WASHINGTON: Paying homage to the late Benazir Bhutto, New Zealand Prime Minister Jacinda Ardern recalled what the first woman to lead a Muslim majority country had proposed 30 years ago, an association of states to protect democracy and punish dictatorships.
In her speech at Harvard University’s commencement ceremony on Thursday, New Zealand’s premier spoke about her “connection” to the late Benazir and of her wisdom in calling for forming a protective ring around democracies.
In June 1989, the first and the only woman prime minister of Pakistan also delivered the commencement address titled “Democratic Nations Must Unite”, proposing an international association of democratic countries that would use observer teams, foreign aid, and economic sanctions to promote democracy and discourage dictatorships.
Arden, speaking almost 30 years after Benazir, underlined the dangers that democracies face today, particularly from misinformation and the use of social media by violent individuals and groups.
“In June 1989 the Prime Minister of Pakistan stood on this spot and delivered the commencement address: titled “Democratic nations must unite,” Jacinda Arden recalled. “She spoke about her journey, the importance of citizenry, representative government, human rights, and democracy.” Arden said she met Benazir Bhutto in Geneva in June of 2007 when both attended a conference that drew together progressive parties from around the world. “Just seven months later she was assassinated.”
Arden said: “There will be opinions and differing perspectives written about all of us as political leaders. Two things that history will not contest about Benazir Bhutto. She was the first Muslim female prime minister elected in an Islamic country, when a woman in power was a rare thing. She was also the first to give birth in office.” New Zealand’s prime minister reminded the audience that “the second and only other leader to have given birth in office almost 30 years later, was me”.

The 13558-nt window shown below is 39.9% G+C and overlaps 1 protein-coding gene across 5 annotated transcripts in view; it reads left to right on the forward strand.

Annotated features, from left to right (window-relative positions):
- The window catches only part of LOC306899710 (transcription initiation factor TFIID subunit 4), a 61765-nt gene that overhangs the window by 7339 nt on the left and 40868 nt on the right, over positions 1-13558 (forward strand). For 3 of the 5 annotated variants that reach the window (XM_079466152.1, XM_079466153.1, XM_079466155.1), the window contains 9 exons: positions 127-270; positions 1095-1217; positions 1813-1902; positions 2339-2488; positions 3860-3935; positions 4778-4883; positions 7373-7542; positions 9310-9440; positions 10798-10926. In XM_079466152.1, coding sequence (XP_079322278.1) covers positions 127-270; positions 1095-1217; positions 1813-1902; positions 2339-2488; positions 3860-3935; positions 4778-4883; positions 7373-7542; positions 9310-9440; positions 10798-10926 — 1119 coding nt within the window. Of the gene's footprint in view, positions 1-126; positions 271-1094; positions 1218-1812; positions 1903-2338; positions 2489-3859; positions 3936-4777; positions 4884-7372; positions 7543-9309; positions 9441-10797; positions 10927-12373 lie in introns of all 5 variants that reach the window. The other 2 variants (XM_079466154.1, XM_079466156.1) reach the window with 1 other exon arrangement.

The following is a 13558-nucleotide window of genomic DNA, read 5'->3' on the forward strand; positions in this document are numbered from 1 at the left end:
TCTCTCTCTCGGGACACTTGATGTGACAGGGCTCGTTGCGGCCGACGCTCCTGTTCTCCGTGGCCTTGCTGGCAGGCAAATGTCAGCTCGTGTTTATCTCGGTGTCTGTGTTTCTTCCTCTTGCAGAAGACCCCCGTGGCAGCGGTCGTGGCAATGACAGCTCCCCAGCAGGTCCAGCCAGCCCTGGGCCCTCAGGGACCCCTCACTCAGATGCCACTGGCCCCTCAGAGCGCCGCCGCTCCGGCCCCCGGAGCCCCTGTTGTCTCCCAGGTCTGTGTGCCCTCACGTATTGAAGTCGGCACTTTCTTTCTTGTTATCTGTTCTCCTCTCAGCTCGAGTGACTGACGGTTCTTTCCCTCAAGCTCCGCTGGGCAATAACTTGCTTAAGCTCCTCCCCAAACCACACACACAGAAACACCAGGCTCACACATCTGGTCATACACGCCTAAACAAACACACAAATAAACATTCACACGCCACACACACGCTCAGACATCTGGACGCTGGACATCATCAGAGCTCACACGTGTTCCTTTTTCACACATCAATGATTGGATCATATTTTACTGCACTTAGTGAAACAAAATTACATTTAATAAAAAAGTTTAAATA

“My daughter, Neve Te Aroha (Light and Love) Ardern Gayford, was born on the 21st of June 2018, Benazir Bhutto’s birthday.”
Arden said the path Benazir “carved as a woman feels as relevant today as it was decades ago, and so too is the message she shared here. In this place”.
Benazir said “part way through her speech in 1989 the following:
“We must realise that democracy… can be fragile,” Arden recalled, adding: “I read those words as I sat in my office in Wellington, New Zealand. A world away from Pakistan. And while the reasons that gave rise for her words then were vastly different, they still ring true.”
Noting that “democracy can be fragile,” Arden said: “This imperfect but precious way that we organise ourselves, that has been created to give equal voice to the weak and to the strong, that is designed to help drive consensus — it is fragile.”
In an interview to the US media soon after Benazir’s commencement speech, her classmate Peter Galbraith recalled how in the space of twelve months, “beginning in December 1987, she got married, designed and built a house, wrote and published a book, conducted a national election campaign, gave birth to a son, and took her first salaried job as leader of a strategically important country of one hundred million”.
Benazir, in a 30-minute address delivered during a two-day visit to Harvard University, her alma mater, had stressed that “democracy, particularly emerging democracy, can be fragile. And the best support for democracy comes from other democracies”.
She also rejected the suggestion that democracy could not work in the Muslim world. “I have often heard the argument that a Muslim country, as such, cannot have a working democracy,” she said. “But I stand before you, a Muslim woman, the elected prime minister of 100 million Muslims, and a living refutation of such arguments and notions.”
In her speech, Benazir also quoted the poet-philosopher Iqbal: ‘Life is reduced to a rivulet under dictatorship. But in freedom it becomes a boundless ocean’.
“This is true in Pakistan, and on every continent on earth. Let all of us who believe in freedom join together for the preservation of liberty. My message is, democratic nations unite,” she declared.
Published in Dawn, May 28th, 2022